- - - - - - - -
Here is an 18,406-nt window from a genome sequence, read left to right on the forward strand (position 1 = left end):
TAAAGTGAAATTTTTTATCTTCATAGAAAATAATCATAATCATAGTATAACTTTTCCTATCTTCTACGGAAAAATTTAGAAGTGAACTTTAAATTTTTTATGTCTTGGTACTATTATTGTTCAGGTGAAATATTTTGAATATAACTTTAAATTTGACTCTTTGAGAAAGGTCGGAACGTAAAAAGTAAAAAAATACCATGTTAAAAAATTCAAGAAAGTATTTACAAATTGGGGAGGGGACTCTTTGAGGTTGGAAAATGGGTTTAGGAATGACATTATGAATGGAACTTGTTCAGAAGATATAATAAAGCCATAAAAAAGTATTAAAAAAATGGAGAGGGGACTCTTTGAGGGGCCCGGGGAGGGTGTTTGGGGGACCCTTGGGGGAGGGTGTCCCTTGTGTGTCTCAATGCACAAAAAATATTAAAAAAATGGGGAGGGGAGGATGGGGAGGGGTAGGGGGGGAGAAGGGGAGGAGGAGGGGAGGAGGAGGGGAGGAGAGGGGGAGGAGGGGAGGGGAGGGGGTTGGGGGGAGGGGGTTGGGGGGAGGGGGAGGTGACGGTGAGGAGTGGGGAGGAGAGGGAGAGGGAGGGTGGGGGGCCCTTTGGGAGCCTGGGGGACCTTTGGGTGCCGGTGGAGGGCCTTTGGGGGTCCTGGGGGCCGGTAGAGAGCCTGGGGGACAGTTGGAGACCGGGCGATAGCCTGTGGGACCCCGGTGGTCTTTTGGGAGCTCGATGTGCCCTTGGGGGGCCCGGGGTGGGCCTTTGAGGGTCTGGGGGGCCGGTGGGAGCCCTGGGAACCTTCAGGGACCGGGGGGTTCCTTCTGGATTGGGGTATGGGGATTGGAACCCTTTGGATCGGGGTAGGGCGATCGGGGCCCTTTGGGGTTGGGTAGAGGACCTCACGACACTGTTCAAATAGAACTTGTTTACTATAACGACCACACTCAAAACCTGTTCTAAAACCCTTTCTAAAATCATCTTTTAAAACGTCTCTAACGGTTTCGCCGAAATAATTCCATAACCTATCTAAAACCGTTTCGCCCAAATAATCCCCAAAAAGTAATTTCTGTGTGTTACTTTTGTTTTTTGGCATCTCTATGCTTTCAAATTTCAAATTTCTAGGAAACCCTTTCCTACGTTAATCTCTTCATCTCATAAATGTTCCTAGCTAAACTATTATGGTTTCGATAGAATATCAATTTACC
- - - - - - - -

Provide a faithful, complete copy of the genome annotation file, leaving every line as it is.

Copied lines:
Here is an 18,406-nt window from a genome sequence, read left to right on the forward strand (position 1 = left end):
TAAAGTGAAATTTTTTATCTTCATAGAAAATAATCATAATCATAGTATAACTTTTCCTATCTTCTACGGAAAAATTTAGAAGTGAACTTTAAATTTTTTATGTCTTGGTACTATTATTGTTCAGGTGAAATATTTTGAATATAACTTTAAATTTGACTCTTTGAGAAAGGTCGGAACGTAAAAAGTAAAAAAATACCATGTTAAAAAATTCAAGAAAGTATTTACAAATTGGGGAGGGGACTCTTTGAGGTTGGAAAATGGGTTTAGGAATGACATTATGAATGGAACTTGTTCAGAAGATATAATAAAGCCATAAAAAAGTATTAAAAAAATGGAGAGGGGACTCTTTGAGGGGCCCGGGGAGGGTGTTTGGGGGACCCTTGGGGGAGGGTGTCCCTTGTGTGTCTCAATGCACAAAAAATATTAAAAAAATGGGGAGGGGAGGATGGGGAGGGGTAGGGGGGGAGAAGGGGAGGAGGAGGGGAGGAGGAGGGGAGGAGAGGGGGAGGAGGGGAGGGGAGGGGGTTGGGGGGAGGGGGTTGGGGGGAGGGGGAGGTGACGGTGAGGAGTGGGGAGGAGAGGGAGAGGGAGGGTGGGGGGCCCTTTGGGAGCCTGGGGGACCTTTGGGTGCCGGTGGAGGGCCTTTGGGGGTCCTGGGGGCCGGTAGAGAGCCTGGGGGACAGTTGGAGACCGGGCGATAGCCTGTGGGACCCCGGTGGTCTTTTGGGAGCTCGATGTGCCCTTGGGGGGCCCGGGGTGGGCCTTTGAGGGTCTGGGGGGCCGGTGGGAGCCCTGGGAACCTTCAGGGACCGGGGGGTTCCTTCTGGATTGGGGTATGGGGATTGGAACCCTTTGGATCGGGGTAGGGCGATCGGGGCCCTTTGGGGTTGGGTAGAGGACCTCACGACACTGTTCAAATAGAACTTGTTTACTATAACGACCACACTCAAAACCTGTTCTAAAACCCTTTCTAAAATCATCTTTTAAAACGTCTCTAACGGTTTCGCCGAAATAATTCCATAACCTATCTAAAACCGTTTCGCCCAAATAATCCCCAAAAAGTAATTTCTGTGTGTTACTTTTGTTTTTTGGCATCTCTATGCTTTCAAATTTCAAATTTCTAGGAAACCCTTTCCTACGTTAATCTCTTCATCTCATAAATGTTCCTAGCTAAACTATTATGGTTTCGATAGAATATCAATTTACC